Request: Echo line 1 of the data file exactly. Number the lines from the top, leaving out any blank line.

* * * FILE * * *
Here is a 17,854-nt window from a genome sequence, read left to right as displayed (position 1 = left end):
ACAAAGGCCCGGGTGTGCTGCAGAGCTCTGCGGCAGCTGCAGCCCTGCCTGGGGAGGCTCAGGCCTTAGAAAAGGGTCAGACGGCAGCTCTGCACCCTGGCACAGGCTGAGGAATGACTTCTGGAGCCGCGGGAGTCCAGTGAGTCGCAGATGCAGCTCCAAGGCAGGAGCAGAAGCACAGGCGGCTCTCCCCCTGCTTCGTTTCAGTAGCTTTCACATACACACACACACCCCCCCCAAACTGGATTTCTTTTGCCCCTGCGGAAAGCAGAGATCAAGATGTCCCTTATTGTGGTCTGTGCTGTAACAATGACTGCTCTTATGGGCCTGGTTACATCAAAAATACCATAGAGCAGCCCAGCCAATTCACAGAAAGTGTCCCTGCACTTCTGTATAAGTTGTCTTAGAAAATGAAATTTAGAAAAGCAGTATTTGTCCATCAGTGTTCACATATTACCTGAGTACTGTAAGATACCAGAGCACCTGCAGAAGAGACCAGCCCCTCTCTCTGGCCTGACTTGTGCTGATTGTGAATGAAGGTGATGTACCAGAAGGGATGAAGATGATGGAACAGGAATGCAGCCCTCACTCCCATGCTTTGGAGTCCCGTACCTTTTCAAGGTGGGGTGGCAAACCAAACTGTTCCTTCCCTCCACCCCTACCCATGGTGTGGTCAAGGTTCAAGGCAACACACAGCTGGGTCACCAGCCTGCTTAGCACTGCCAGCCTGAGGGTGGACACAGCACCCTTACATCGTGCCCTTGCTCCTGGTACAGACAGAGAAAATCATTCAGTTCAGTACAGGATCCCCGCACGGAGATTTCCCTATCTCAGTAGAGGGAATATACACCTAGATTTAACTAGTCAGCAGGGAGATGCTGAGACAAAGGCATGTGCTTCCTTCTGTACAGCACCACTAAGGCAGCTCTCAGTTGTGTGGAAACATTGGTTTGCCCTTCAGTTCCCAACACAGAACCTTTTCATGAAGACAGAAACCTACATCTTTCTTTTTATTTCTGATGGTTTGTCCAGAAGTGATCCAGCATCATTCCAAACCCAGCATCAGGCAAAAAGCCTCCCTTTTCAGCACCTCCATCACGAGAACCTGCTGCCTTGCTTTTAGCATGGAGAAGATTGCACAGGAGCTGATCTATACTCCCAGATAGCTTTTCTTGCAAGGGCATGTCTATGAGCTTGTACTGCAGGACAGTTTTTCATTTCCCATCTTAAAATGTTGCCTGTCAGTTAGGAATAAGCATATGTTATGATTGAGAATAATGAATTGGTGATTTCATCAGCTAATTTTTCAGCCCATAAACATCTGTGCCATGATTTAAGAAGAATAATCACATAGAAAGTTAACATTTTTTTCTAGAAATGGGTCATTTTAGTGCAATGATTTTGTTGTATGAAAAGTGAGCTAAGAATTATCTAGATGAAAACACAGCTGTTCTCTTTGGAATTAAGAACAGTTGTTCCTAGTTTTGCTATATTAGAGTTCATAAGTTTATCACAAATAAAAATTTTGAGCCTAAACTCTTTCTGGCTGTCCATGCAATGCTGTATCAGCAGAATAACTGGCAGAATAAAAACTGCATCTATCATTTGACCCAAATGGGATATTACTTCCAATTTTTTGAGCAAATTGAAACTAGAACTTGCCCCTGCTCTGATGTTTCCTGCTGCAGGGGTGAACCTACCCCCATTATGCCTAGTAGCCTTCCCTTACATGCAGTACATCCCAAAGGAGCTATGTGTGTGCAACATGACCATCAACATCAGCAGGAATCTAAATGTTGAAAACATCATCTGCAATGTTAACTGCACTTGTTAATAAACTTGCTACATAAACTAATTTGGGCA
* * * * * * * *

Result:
Here is a 17,854-nt window from a genome sequence, read left to right as displayed (position 1 = left end):